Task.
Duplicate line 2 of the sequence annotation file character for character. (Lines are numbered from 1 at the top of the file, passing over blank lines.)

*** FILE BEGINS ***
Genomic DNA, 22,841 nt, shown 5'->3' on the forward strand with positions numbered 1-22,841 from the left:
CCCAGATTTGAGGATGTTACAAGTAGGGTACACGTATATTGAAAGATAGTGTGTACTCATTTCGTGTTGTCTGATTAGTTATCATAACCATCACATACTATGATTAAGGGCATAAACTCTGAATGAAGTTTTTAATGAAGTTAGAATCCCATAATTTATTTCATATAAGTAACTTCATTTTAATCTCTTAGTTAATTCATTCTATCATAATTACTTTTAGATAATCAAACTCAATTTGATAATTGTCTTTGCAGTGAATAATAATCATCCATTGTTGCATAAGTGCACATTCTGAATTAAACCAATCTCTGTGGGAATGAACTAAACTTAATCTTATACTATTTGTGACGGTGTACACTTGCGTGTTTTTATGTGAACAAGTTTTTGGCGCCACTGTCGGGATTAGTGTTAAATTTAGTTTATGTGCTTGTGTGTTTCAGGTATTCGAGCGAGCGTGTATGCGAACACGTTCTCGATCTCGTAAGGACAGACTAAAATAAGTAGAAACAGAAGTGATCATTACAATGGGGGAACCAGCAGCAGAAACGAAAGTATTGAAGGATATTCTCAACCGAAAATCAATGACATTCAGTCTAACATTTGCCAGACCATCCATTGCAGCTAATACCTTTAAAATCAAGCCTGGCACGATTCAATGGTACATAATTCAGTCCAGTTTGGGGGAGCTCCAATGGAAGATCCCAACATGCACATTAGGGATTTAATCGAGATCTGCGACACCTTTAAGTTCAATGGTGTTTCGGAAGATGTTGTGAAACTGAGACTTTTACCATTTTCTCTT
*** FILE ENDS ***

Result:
CCCAGATTTGAGGATGTTACAAGTAGGGTACACGTATATTGAAAGATAGTGTGTACTCATTTCGTGTTGTCTGATTAGTTATCATAACCATCACATACTATGATTAAGGGCATAAACTCTGAATGAAGTTTTTAATGAAGTTAGAATCCCATAATTTATTTCATATAAGTAACTTCATTTTAATCTCTTAGTTAATTCATTCTATCATAATTACTTTTAGATAATCAAACTCAATTTGATAATTGTCTTTGCAGTGAATAATAATCATCCATTGTTGCATAAGTGCACATTCTGAATTAAACCAATCTCTGTGGGAATGAACTAAACTTAATCTTATACTATTTGTGACGGTGTACACTTGCGTGTTTTTATGTGAACAAGTTTTTGGCGCCACTGTCGGGATTAGTGTTAAATTTAGTTTATGTGCTTGTGTGTTTCAGGTATTCGAGCGAGCGTGTATGCGAACACGTTCTCGATCTCGTAAGGACAGACTAAAATAAGTAGAAACAGAAGTGATCATTACAATGGGGGAACCAGCAGCAGAAACGAAAGTATTGAAGGATATTCTCAACCGAAAATCAATGACATTCAGTCTAACATTTGCCAGACCATCCATTGCAGCTAATACCTTTAAAATCAAGCCTGGCACGATTCAATGGTACATAATTCAGTCCAGTTTGGGGGAGCTCCAATGGAAGATCCCAACATGCACATTAGGGATTTAATCGAGATCTGCGACACCTTTAAGTTCAATGGTGTTTCGGAAGATGTTGTGAAACTGAGACTTTTACCATTTTCTCTT